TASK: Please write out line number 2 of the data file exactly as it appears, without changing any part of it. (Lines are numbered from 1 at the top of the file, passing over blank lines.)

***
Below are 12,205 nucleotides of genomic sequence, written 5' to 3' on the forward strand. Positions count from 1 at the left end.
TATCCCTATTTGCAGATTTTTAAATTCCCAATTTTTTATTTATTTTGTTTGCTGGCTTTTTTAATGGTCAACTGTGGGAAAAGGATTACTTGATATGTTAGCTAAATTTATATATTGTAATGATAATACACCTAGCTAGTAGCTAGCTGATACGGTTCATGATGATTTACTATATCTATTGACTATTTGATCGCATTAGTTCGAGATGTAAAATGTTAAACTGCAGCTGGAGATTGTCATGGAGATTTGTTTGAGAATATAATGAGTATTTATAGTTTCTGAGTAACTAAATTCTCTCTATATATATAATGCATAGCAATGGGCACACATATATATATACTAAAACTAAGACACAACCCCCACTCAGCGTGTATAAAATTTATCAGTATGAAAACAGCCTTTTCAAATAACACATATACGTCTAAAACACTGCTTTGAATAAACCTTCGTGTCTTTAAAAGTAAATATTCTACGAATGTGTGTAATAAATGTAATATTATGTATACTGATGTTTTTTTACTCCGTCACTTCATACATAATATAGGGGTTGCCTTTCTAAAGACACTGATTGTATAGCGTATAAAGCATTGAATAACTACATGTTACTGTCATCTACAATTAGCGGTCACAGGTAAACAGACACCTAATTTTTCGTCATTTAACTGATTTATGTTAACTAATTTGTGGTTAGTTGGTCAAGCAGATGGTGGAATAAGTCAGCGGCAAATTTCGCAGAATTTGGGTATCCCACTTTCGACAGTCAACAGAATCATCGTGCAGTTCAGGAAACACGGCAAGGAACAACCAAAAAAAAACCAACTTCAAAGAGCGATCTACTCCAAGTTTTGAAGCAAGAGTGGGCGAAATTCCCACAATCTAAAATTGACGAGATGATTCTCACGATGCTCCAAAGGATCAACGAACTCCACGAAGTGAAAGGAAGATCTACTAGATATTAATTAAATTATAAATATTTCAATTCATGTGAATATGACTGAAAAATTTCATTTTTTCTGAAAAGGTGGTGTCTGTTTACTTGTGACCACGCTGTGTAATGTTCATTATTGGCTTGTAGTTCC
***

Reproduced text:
TATCCCTATTTGCAGATTTTTAAATTCCCAATTTTTTATTTATTTTGTTTGCTGGCTTTTTTAATGGTCAACTGTGGGAAAAGGATTACTTGATATGTTAGCTAAATTTATATATTGTAATGATAATACACCTAGCTAGTAGCTAGCTGATACGGTTCATGATGATTTACTATATCTATTGACTATTTGATCGCATTAGTTCGAGATGTAAAATGTTAAACTGCAGCTGGAGATTGTCATGGAGATTTGTTTGAGAATATAATGAGTATTTATAGTTTCTGAGTAACTAAATTCTCTCTATATATATAATGCATAGCAATGGGCACACATATATATATACTAAAACTAAGACACAACCCCCACTCAGCGTGTATAAAATTTATCAGTATGAAAACAGCCTTTTCAAATAACACATATACGTCTAAAACACTGCTTTGAATAAACCTTCGTGTCTTTAAAAGTAAATATTCTACGAATGTGTGTAATAAATGTAATATTATGTATACTGATGTTTTTTTACTCCGTCACTTCATACATAATATAGGGGTTGCCTTTCTAAAGACACTGATTGTATAGCGTATAAAGCATTGAATAACTACATGTTACTGTCATCTACAATTAGCGGTCACAGGTAAACAGACACCTAATTTTTCGTCATTTAACTGATTTATGTTAACTAATTTGTGGTTAGTTGGTCAAGCAGATGGTGGAATAAGTCAGCGGCAAATTTCGCAGAATTTGGGTATCCCACTTTCGACAGTCAACAGAATCATCGTGCAGTTCAGGAAACACGGCAAGGAACAACCAAAAAAAAACCAACTTCAAAGAGCGATCTACTCCAAGTTTTGAAGCAAGAGTGGGCGAAATTCCCACAATCTAAAATTGACGAGATGATTCTCACGATGCTCCAAAGGATCAACGAACTCCACGAAGTGAAAGGAAGATCTACTAGATATTAATTAAATTATAAATATTTCAATTCATGTGAATATGACTGAAAAATTTCATTTTTTCTGAAAAGGTGGTGTCTGTTTACTTGTGACCACGCTGTGTAATGTTCATTATTGGCTTGTAGTTCC